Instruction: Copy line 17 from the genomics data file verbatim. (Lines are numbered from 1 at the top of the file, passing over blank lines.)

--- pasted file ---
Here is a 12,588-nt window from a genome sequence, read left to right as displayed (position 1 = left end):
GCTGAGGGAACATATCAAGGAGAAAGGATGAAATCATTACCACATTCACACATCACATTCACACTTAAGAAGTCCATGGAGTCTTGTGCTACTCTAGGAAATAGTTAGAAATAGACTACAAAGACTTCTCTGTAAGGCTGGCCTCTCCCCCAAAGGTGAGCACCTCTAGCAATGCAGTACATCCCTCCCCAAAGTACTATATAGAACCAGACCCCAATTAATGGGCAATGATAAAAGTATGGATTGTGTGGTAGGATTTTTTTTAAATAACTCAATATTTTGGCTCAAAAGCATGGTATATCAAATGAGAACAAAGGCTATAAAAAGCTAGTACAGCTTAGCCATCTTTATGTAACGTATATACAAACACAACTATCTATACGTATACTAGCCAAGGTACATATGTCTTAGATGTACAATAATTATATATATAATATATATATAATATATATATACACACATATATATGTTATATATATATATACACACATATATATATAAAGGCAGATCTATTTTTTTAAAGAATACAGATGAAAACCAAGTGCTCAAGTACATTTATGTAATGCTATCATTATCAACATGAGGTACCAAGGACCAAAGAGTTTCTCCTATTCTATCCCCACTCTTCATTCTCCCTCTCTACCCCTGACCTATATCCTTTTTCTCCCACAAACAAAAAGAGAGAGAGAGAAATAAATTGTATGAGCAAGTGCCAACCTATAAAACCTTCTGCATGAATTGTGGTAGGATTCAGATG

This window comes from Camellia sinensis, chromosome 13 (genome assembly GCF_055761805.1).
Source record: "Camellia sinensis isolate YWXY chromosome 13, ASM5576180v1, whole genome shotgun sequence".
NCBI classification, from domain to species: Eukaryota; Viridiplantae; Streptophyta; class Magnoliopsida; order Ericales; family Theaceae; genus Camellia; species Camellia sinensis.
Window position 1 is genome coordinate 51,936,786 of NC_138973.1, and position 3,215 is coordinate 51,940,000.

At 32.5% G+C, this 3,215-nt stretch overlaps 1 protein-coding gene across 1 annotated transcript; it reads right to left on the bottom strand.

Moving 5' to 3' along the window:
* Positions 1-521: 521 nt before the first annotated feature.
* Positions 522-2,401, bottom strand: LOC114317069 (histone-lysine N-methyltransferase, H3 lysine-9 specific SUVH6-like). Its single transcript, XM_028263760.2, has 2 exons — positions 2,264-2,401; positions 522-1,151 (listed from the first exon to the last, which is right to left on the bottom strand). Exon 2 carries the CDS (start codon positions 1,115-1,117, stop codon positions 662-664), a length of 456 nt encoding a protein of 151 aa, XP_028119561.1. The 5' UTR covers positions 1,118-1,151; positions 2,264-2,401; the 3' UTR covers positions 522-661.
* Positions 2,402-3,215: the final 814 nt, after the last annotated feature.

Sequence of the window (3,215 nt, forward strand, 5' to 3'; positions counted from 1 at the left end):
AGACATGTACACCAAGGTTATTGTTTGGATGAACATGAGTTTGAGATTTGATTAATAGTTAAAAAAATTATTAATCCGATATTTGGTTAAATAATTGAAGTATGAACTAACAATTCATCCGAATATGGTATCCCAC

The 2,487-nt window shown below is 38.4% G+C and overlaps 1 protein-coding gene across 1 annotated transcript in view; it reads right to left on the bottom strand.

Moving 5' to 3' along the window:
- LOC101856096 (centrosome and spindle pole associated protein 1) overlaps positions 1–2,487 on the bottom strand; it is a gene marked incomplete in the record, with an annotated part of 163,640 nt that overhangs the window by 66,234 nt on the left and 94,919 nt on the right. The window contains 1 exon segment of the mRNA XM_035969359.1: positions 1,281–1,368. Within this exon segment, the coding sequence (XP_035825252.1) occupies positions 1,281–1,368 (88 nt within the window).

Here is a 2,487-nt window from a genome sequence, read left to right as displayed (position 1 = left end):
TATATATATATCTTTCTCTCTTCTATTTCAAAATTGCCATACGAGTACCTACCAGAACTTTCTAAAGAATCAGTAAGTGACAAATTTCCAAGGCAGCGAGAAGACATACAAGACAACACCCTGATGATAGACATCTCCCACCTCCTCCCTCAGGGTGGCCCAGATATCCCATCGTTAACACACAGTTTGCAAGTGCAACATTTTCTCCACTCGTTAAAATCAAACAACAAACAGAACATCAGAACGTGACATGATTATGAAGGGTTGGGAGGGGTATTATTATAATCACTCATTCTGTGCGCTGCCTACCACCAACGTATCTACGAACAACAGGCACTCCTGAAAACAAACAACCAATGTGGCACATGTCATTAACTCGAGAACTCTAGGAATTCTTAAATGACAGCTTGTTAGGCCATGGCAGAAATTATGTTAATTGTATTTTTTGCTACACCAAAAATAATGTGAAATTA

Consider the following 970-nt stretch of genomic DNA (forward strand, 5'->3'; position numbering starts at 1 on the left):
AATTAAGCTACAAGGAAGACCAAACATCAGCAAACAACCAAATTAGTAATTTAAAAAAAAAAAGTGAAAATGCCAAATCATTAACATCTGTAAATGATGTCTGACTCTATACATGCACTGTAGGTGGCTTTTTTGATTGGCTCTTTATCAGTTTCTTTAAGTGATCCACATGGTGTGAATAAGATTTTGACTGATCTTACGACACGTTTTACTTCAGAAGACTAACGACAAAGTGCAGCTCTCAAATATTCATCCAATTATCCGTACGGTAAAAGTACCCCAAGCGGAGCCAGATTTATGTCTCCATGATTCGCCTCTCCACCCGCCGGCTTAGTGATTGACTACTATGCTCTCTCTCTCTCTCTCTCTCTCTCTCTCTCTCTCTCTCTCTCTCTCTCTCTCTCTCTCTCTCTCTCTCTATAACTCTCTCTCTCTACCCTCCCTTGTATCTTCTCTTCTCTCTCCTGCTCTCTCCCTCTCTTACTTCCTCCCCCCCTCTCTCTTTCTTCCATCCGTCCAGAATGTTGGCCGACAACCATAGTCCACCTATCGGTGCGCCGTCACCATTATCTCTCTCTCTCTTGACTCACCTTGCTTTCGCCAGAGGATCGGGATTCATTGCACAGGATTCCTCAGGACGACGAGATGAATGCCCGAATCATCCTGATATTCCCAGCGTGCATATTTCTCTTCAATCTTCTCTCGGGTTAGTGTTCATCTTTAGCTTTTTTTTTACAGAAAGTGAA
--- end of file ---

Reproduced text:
Here is a 2,487-nt window from a genome sequence, read left to right as displayed (position 1 = left end):